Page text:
“For us it’s not the issue of regulation. It’s the issue of survival.” — Hindou Oumarou Ibrahim –
“If I were a young person, I would start to ask my government very seriously,‘Why didn’t you listen?’ I would start to look at companies and corporations and ask, ‘What did you do when you knew?’” –Farhana Yamin–
Feminism is having a moment — and, increasingly, a multicultural one.
These things are seasonal, with seasons being marked by generations rather than in quarter years. Feminism and civil rights and all manner of movement towards an eventuality where we will be able to take for granted our common humanity, consigning no one to the margins, waxes and wanes, falling fallow in the winter of our collective lives only to surge forth again at the start of spring. It’s a perpetual cycling in which we continue to spiral upward, in fits and starts, to higher levels of human consciousness, and higher levels of manifest human possibility.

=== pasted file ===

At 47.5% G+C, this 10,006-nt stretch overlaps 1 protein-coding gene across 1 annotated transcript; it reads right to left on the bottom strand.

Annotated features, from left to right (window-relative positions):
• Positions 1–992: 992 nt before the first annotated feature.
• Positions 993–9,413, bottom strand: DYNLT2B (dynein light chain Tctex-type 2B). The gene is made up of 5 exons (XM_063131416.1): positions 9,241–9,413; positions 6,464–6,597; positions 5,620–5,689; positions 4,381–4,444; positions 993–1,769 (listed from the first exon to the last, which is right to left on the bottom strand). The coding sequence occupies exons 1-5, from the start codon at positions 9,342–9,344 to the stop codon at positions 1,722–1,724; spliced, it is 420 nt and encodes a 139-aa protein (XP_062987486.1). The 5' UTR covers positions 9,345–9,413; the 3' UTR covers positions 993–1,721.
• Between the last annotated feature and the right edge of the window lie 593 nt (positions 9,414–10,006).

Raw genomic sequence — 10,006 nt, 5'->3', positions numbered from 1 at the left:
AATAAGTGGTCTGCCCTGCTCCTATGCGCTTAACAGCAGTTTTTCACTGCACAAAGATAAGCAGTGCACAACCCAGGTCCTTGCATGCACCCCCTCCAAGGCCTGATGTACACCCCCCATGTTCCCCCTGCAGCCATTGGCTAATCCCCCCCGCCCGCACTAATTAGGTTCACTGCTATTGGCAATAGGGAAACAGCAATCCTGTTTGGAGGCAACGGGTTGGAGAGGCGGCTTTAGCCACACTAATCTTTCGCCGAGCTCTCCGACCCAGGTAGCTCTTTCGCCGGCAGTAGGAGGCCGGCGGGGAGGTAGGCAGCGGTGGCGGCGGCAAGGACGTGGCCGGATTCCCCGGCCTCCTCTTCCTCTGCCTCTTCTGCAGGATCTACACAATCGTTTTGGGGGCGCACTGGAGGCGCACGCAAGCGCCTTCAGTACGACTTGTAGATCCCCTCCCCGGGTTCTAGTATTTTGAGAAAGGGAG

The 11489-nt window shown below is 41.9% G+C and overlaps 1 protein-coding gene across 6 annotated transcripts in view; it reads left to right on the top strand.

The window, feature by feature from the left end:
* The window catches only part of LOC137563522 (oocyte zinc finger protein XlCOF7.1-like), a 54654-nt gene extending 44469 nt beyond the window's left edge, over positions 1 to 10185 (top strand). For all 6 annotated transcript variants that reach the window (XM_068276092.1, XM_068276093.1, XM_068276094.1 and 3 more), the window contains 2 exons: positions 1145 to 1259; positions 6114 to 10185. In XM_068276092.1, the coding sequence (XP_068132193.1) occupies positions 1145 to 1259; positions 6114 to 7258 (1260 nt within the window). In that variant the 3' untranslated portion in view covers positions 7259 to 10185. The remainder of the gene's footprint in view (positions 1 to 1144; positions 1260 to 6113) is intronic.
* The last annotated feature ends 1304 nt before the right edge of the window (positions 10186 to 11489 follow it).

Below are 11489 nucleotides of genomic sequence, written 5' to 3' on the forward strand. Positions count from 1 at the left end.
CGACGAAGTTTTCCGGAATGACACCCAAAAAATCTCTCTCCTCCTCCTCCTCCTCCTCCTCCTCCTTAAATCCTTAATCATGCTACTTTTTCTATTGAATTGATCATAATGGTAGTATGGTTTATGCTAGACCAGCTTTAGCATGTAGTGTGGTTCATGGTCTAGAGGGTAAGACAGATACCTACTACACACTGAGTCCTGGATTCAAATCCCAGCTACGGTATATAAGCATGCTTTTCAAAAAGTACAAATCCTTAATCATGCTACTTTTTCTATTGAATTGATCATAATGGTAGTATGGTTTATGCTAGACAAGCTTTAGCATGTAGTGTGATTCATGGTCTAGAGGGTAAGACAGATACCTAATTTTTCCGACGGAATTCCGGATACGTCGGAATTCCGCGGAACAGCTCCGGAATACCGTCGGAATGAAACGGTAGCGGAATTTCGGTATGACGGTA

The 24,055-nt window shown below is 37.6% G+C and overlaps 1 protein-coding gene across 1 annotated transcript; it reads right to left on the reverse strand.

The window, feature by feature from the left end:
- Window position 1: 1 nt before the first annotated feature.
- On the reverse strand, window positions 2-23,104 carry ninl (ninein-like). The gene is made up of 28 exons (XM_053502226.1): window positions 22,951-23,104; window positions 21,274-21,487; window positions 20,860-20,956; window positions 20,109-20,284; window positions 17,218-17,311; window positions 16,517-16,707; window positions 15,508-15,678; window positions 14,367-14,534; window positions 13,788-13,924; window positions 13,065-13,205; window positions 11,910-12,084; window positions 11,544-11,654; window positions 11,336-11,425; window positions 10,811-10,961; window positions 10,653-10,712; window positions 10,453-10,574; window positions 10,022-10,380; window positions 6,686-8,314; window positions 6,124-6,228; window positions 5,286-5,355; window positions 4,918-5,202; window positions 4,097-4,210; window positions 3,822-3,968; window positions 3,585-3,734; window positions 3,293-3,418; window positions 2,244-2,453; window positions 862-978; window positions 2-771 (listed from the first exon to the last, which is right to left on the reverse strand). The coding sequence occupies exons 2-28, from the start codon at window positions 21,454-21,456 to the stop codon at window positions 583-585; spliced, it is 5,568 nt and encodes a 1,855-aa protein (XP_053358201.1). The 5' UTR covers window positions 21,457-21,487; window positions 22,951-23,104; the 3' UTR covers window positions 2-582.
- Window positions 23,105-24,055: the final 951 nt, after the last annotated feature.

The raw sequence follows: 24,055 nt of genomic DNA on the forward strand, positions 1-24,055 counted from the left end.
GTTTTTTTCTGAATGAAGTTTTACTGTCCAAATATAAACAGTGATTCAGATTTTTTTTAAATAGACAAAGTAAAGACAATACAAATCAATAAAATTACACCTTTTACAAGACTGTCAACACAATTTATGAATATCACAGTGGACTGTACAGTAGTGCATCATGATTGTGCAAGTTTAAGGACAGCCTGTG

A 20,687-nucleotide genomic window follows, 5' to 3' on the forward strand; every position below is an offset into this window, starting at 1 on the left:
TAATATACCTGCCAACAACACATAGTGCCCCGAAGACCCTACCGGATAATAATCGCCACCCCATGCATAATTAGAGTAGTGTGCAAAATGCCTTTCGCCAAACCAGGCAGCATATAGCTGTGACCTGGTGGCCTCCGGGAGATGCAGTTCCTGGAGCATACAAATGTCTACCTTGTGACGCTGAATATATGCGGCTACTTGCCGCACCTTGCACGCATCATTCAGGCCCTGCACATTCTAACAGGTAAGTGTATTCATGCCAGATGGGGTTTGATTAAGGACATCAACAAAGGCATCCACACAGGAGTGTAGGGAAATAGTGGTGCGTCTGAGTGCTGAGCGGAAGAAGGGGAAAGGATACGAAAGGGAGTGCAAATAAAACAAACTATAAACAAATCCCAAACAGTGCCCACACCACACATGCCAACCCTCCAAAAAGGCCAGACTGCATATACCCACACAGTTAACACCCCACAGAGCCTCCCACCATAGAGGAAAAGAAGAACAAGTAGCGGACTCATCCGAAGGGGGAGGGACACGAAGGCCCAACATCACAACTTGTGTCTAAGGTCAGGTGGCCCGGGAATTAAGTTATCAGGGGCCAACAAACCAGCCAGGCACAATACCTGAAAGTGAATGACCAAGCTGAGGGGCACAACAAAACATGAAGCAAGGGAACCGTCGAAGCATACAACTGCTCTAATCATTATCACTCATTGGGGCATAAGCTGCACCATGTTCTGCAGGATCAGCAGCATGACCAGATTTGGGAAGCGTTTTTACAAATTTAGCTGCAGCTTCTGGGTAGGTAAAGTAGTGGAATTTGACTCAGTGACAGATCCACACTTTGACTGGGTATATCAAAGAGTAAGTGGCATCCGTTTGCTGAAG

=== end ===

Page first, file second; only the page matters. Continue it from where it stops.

Young and very visible women, like Jennifer Lawrence, Lena Dunham and Amy Schumer are using their considerable platforms to break silence with the many invisible ways in which sexism permeates the culture. They are working at the level of culture creation, which after every legal battle has been fault, is where the battle will ultimately be won. We can make the world different only when we change our hearts and minds.
Of course, hearts and minds follow experience, which is why it is essential that we see the faces, and hear the voices of women — and women of color in particular, without whose voices we cannot claim to be engaged in a serious conversation about making change in any corner of our world.
When I opened my computer on November 30, 2015, intent on doing a little procrastinating (ahem, I mean, warm-up for my writing day), I felt vindicated by Vogue.com’s piece, “Climate Warriors,“ which centered women of all races, nationalities and economic circumstances in the essential conversation about climate change which, let’s face it, is really a conversation about humanity’s continued survival on Earth, a conversation whose public face is too often male, and privileged and white — a kind of myopia we can no longer afford. The next leg of the human journey requires that we engage with the all-of-us, wherever it is that we come from, whatever the color of our skin, whatever our sex, whatever level of economic opportunity we enjoy.